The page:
Rise in Population Growth: Another factor that contributes towards urban sprawl is rise in population growth. As number of people in a city grows beyond capacity, the local communities continue to spread farther and farther from city centres.

Consumer Preferences: People in high income groups have stronger preferences towards larger homes, more bedrooms, bigger balconies and bigger lawns. This also causes urban sprawl as this option is not available in crowded cities. People generally look out for low-density residential areas where they can get home according to their preference.

Increase in Public Expenditure: They can actually play a part in the increases of public costs, because these changes in infrastructures and building must actually be paid for by someone- and it is usually the tax payer’s money that pays for it.

Increased Traffic: Populations will begin to use their cars more often, which means that there is more traffic on the roads, and there is also more air pollution and more auto accidents
Health Issues: When people use their vehicles, even to go to a very short distance, people are going to be more overweight and are also going to have to deal with ailments such as high blood pressure and other diseases that come about with obesity.

Impact on Social Lives: When people move further out, they also have an impact on their social lives. They don’t have neighbours that live as close, which means that they won’t really stay as social as they should. This isn’t always the case, but it is something that should be taken note of.
Increased Air Pollution:-Longer and more frequent commutes are a major concern associated with urban sprawl.More driving leads to more air pollution, which can contribute to poor health and smog problems.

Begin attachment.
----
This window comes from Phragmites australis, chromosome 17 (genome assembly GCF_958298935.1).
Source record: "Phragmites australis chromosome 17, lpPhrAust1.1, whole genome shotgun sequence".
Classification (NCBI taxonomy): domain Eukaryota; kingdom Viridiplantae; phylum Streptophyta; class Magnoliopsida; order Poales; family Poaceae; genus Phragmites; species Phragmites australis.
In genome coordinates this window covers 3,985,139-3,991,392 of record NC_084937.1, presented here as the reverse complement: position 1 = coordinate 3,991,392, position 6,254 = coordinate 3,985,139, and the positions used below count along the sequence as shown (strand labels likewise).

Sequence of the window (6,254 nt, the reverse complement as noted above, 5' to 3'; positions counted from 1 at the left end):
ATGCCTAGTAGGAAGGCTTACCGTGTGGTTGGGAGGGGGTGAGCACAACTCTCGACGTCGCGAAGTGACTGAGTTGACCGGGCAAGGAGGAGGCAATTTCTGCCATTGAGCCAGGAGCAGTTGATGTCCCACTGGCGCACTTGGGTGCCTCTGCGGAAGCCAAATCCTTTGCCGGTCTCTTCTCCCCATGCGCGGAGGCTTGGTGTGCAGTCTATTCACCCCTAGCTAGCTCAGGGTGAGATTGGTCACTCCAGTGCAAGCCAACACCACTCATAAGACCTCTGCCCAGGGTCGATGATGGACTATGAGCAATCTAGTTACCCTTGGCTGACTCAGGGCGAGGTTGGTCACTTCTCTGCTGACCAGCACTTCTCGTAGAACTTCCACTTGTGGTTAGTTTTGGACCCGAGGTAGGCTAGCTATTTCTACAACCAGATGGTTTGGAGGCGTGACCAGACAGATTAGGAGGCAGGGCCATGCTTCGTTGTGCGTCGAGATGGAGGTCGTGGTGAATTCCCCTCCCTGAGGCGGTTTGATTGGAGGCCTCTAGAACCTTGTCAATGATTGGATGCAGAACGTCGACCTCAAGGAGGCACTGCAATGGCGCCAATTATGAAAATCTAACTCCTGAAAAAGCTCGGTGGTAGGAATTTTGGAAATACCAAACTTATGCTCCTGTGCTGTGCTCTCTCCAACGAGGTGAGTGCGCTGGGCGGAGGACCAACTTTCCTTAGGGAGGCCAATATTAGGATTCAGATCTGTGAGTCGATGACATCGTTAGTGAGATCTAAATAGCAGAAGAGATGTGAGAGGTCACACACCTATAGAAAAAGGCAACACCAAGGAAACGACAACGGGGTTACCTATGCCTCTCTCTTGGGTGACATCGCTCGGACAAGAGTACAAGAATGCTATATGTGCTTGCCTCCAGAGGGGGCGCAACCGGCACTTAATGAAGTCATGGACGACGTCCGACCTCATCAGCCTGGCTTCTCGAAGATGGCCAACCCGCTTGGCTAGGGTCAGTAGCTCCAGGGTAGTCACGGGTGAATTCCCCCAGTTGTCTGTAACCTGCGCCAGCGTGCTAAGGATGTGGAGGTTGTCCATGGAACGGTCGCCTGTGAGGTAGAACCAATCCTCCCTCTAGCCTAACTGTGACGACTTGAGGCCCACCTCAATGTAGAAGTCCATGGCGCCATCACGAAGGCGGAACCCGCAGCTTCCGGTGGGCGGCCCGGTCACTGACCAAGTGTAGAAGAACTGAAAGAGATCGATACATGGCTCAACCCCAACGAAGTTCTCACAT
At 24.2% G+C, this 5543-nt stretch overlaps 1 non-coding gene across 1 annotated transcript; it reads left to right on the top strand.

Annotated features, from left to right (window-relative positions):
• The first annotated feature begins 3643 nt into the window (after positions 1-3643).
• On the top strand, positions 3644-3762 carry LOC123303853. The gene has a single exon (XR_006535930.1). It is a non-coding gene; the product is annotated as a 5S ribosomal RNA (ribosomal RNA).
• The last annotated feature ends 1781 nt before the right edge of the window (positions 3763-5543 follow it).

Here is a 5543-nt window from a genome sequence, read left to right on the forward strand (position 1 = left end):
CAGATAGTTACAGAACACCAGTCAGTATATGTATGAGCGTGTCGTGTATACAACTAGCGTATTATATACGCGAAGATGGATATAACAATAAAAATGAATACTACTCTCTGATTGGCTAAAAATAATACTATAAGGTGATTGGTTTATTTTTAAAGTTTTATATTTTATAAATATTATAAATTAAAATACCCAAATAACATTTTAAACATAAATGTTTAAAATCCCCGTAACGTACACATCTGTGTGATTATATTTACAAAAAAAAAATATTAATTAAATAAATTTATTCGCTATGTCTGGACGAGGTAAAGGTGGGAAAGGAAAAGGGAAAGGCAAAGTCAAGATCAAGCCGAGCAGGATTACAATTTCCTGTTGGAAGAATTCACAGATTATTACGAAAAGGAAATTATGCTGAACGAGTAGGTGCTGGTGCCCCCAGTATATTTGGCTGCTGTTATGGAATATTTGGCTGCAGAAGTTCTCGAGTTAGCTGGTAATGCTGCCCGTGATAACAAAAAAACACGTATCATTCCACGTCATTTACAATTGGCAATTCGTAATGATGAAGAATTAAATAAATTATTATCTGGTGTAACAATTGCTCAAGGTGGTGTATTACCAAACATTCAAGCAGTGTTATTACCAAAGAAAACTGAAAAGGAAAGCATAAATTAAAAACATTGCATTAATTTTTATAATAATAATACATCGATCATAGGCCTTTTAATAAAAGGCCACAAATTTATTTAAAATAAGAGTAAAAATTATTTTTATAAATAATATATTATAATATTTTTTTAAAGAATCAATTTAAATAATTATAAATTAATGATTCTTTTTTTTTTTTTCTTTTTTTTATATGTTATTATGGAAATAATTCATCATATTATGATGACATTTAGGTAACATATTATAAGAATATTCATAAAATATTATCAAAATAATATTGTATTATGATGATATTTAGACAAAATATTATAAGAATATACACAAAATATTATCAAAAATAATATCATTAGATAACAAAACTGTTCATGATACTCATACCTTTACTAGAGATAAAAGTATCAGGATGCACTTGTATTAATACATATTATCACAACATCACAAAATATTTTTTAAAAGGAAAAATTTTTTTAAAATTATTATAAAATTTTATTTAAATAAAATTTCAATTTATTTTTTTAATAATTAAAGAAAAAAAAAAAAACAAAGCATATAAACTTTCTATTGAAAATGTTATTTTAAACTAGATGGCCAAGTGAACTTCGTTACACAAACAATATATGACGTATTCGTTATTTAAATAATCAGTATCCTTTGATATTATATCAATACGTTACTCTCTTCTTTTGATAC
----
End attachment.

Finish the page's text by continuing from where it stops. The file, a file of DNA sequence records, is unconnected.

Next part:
Water Overconsumption:-Spreading out development creates water distribution problems and can lead to water overconsumption. A typical low-density or suburban community uses more water than a high-density city community. Landscaping is the primary culprit for this excessive use of water.
Loss of Wildlife Habitat:-Rapid development can negatively affect wildlife by tearing down, clearing, or building over its habitat, potentially threatening survival.

A study conducted by Department of geography, on the topic “Urban sprawl and its impact on land use/land cover dynamics of Dehradun City, India”In this study, an attempt has been made to monitor land use/land cover of part of Dehradun city over two periods of time i.e., from 2004 to 2014 for change detection analysis and to assess urban sprawl using IRS P-6 data and topographic sheets, in GIS environment for better decision making and sustainable urban growth. The study area is part of the Dehradun city and is located at 30°19’ N latitude and 78°20’ E longitude .There are significant spatial and temporalchanges in the pattern of land use/land cover in the cityof Dehradunlongitude. There is a remarkable change in the agricultural landwith a negative growth of 9.47 percent. It decreased about39 percent from 25.45 to 17.65 between 2004and 2014

By – Nursing Tutor – Ms. Annu Panchal
Department of Nursing
Magazine (YouthRainBow)- Uttaranchal (P.G.) College Of Bio-Medical Sciences & Hospital
Uttaranchal (P.G.) College Of Bio-Medical Sciences & Hospital
Uttaranchal College of Education
College Of Nursing UCBMSH